# Potential Difference between two points

## Homework Statement

A bird stands on a DC electric transmission line carrying 2800A. The line has 2.5 x 10^-5 ohms resistance per meter, and the bird's feet are 4.0 cm apart. What is the potential difference between the bird's feet?

I wish I knew

## The Attempt at a Solution

Alright so since the resistance is 2.5 x 10^-5 per meter, I found that the resistance is .000001 ohms between the bird's feet. Since the current is 2800A, I used the equation V=IR and got .0028V. Is this correct or is the problem asking for something else?

Also, there is another problem I have

## Homework Statement

Part A:
An electron in the picture tube of a television is accelerated from rest through a potential difference Vb-Va= 3000v. What is the change in electric Potential energy of the electron?

Part B:
What is the speed of the electron as a result of this acceleration?

W=q(Vb-Va)

## The Attempt at a Solution

I solved part A using the equation stated above and got 4.8 x10^-16
The part that I need help with is Part B. What equation should I use to find the speed?

Last edited:

Dick
Homework Helper
Looks fine to me. Well done.

Thanks Dick :) what about the second problem? any idea how to go about doing that one?

Dick
Homework Helper

## Homework Statement

A bird stands on a DC electric transmission line carrying 2800A. The line has 2.5 x 10^-5 ohms resistance per meter, and the bird's feet are 4.0 cm apart. What is the potential difference between the bird's feet?

I wish I knew

## The Attempt at a Solution

Alright so since the resistance is 2.5 x 10^-5 per meter, I found that the resistance is .000001 ohms between the bird's feet. Since the current is 2800A, I used the equation V=IR and got .0028V. Is this correct or is the problem asking for something else?

Also, there is another problem I have

## Homework Statement

Part A:
An electron in the picture tube of a television is accelerated from rest through a potential difference Vb-Va= 3000v. What is the change in electric Potential energy of the electron?

Part B:
What is the speed of the electron as a result of this acceleration?

W=q(Vb-Va)

## The Attempt at a Solution

I solved part A using the equation stated above and got 4.8 x10^-16
The part that I need help with is Part B. What equation should I use to find the speed?

If you put units on 4.8x10^(-16) then you've got the kinetic energy of the electron. It's Joules, right? So what's the relation between speed and kinetic energy?

So what's the relation between speed and kinetic energy?

Well, KE= 1/2mV^2, right? I have the KE, so all I need to do is put in the mass of the electron and solve for velocity? But I thought the mass of an electron is negligible in calculations?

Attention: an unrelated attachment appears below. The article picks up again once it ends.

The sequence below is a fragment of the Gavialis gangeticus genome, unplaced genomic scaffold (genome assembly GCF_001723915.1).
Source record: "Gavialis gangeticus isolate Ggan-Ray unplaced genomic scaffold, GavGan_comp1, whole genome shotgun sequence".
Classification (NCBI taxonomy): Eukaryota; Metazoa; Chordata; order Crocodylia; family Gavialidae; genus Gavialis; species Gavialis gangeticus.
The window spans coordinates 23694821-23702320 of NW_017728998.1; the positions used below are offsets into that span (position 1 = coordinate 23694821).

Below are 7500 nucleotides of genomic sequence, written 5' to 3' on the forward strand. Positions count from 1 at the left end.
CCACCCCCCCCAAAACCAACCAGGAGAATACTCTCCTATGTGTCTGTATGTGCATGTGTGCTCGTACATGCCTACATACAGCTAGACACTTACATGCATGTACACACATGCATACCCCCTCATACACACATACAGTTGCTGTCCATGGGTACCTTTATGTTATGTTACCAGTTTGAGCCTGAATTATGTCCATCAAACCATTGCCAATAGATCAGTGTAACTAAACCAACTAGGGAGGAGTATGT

Dick
Homework Helper
Well, KE= 1/2mV^2, right? I have the KE, so all I need to do is put in the mass of the electron and solve for velocity? But I thought the mass of an electron is negligible in calculations?

Depends on the calculation. You certainly can't ignore it in this one!

alright so using this equation:
$$v = \sqrt { 2 \frac {\mbox{KE}} m }$$

and 9.10938188 × 10^(-31) kilograms as the mass of an electron i get
$$v = \sqrt { 2 \frac {\mbox{4.8x10^{-16}J}} {9.10938188 × 10^{-31}Kg }$$

32463868.12 (assuming my math is correct)

and that would be in m/s?

Dick
Homework Helper
You should round those numbers off to the precision implied by the problem. But yes, that looks ok. You should be able to figure out the units yourself. J=kg*m^2/s^2. What's sqrt(J/kg)? It's a good habit to get into carrying units around and checking the result has the correct dimension. On a more interesting side note, which you may ignore until you study relativity, that's about 10% of the speed of light. If the answer had been much closer to the speed of light or exceeding it, that would have been a clue that (1/2)*mv^2 is not a good enough approximation and you need to use the relativistic form for kinetic energy.

Well, When I plugged it into my calculator I acually used $$v = \sqrt { 2 \frac {\mbox{4.8x10^{-16}J}} {9.109x10^{-31}Kg }$$

and as far as the units go, That was a good call.... it Should have been m^2/s^2. Thank You for that. I really appreciate your help.

Dick
Well, When I plugged it into my calculator I acually used $$v = \sqrt { 2 \frac {\mbox{4.8x10^{-16}J}} {9.109x10^{-31}Kg }$$